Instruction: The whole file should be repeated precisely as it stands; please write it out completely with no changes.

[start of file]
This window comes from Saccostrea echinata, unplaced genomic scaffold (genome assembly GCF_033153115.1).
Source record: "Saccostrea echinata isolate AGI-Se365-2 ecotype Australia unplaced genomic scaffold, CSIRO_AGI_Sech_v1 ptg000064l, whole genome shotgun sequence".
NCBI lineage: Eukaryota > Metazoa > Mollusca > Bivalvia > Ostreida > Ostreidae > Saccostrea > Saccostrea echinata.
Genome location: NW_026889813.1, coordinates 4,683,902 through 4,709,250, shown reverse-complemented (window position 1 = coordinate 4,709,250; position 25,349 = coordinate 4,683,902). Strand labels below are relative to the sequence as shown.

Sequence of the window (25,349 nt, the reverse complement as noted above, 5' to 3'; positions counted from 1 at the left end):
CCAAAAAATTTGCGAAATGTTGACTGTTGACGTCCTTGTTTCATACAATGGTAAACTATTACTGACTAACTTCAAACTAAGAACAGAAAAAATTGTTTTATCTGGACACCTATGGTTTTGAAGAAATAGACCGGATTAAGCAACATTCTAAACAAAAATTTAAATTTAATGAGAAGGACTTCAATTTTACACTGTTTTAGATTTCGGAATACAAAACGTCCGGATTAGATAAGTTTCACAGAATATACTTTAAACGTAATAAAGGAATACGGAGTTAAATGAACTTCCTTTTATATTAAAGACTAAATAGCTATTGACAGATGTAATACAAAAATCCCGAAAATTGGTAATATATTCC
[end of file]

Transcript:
This window comes from Saccostrea echinata, unplaced genomic scaffold (genome assembly GCF_033153115.1).
Source record: "Saccostrea echinata isolate AGI-Se365-2 ecotype Australia unplaced genomic scaffold, CSIRO_AGI_Sech_v1 ptg000064l, whole genome shotgun sequence".
NCBI lineage: Eukaryota > Metazoa > Mollusca > Bivalvia > Ostreida > Ostreidae > Saccostrea > Saccostrea echinata.
Genome location: NW_026889813.1, coordinates 4,683,902 through 4,709,250, shown reverse-complemented (window position 1 = coordinate 4,709,250; position 25,349 = coordinate 4,683,902). Strand labels below are relative to the sequence as shown.

Sequence of the window (25,349 nt, the reverse complement as noted above, 5' to 3'; positions counted from 1 at the left end):
CCAAAAAATTTGCGAAATGTTGACTGTTGACGTCCTTGTTTCATACAATGGTAAACTATTACTGACTAACTTCAAACTAAGAACAGAAAAAATTGTTTTATCTGGACACCTATGGTTTTGAAGAAATAGACCGGATTAAGCAACATTCTAAACAAAAATTTAAATTTAATGAGAAGGACTTCAATTTTACACTGTTTTAGATTTCGGAATACAAAACGTCCGGATTAGATAAGTTTCACAGAATATACTTTAAACGTAATAAAGGAATACGGAGTTAAATGAACTTCCTTTTATATTAAAGACTAAATAGCTATTGACAGATGTAATACAAAAATCCCGAAAATTGGTAATATATTCC